In fairness

Now and then Pat Kenny (or AN Other) makes a silly argument.

Not because Pat Kenny is an idiot, but because he’s faced with only one interviewee, and so Pat is obliged to put the opposite case. And never mind if the opposite case is idiotic. Balance rules requires both sides of an argument.

Meanwhile, if Pat has two people in a studio, and one is talking nonsense, he’s unable to say its nonsense. All sorts of assertions get tossed out without factcheck, unless the other interview subject points out the error. And even then, Pat can’t declare for one side, he has to settle for something bland like “clearly there’s disagreement”.

This is fake balance.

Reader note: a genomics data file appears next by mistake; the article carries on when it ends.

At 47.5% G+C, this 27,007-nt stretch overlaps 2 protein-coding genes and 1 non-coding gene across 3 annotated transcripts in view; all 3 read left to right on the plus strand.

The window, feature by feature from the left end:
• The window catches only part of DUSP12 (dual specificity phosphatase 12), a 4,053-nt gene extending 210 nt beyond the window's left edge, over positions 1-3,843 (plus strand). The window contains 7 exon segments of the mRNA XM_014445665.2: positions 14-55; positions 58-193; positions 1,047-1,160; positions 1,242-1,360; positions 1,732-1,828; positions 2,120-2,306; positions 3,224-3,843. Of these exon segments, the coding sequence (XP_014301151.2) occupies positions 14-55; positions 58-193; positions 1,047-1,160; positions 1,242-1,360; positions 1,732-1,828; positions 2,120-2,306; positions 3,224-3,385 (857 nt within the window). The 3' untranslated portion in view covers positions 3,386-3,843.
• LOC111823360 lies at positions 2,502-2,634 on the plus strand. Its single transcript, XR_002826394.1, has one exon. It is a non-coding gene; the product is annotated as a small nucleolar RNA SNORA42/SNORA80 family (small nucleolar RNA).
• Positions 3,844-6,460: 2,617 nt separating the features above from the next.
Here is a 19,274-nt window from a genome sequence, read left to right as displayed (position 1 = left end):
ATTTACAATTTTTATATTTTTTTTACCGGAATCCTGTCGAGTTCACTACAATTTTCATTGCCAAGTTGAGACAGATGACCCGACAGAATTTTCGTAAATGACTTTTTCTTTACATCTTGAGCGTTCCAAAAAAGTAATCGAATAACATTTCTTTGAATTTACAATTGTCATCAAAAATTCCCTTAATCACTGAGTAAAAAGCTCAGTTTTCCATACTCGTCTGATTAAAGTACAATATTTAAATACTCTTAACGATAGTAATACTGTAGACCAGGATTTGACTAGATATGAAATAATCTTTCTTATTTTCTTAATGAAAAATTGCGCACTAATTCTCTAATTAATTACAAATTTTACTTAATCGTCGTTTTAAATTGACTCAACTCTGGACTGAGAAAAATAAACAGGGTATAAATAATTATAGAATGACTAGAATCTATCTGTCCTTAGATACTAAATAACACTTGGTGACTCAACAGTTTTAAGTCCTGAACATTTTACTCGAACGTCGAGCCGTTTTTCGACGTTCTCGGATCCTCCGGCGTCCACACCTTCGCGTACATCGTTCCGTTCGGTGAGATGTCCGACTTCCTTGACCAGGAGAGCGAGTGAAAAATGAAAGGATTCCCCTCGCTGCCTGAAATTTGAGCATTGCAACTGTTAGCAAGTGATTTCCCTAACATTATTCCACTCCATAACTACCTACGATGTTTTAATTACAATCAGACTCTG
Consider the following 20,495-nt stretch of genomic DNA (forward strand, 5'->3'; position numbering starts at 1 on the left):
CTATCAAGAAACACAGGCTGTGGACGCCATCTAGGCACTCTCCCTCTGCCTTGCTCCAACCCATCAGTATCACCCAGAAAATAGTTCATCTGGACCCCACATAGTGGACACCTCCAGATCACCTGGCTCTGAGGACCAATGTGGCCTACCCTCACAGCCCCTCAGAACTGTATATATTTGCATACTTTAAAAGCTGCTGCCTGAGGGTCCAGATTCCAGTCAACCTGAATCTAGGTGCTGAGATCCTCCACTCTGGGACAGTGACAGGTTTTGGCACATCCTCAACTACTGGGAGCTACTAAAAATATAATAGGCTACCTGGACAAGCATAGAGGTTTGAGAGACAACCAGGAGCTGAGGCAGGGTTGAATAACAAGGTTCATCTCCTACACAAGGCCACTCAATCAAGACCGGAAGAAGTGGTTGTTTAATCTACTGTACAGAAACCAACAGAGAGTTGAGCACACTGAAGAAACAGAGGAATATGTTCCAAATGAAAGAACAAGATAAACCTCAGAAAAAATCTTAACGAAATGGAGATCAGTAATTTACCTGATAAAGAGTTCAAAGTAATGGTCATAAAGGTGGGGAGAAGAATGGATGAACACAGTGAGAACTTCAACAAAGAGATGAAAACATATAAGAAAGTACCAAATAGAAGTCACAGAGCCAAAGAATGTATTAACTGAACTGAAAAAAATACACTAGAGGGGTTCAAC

This is the view from nowhere. And this is what the latest BAI code of conduct sanctions.

Then there’s the much trumpeted new BAI rule on social media.

It reads, in full: “Broadcasters shall have in place appropriate policies and procedures for handling contributions via social media.

That could mean anything. And so it means nothing. It’s so vague that, in any given case, it allows an adjudicator to reach any verdict they want in case of a complaint.

And that’s not fair.


By Gerard Cunningham

Gerard Cunningham occupies his time working as a journalist, writer, sub-editor, blogger and podcaster, yet still finds himself underemployed.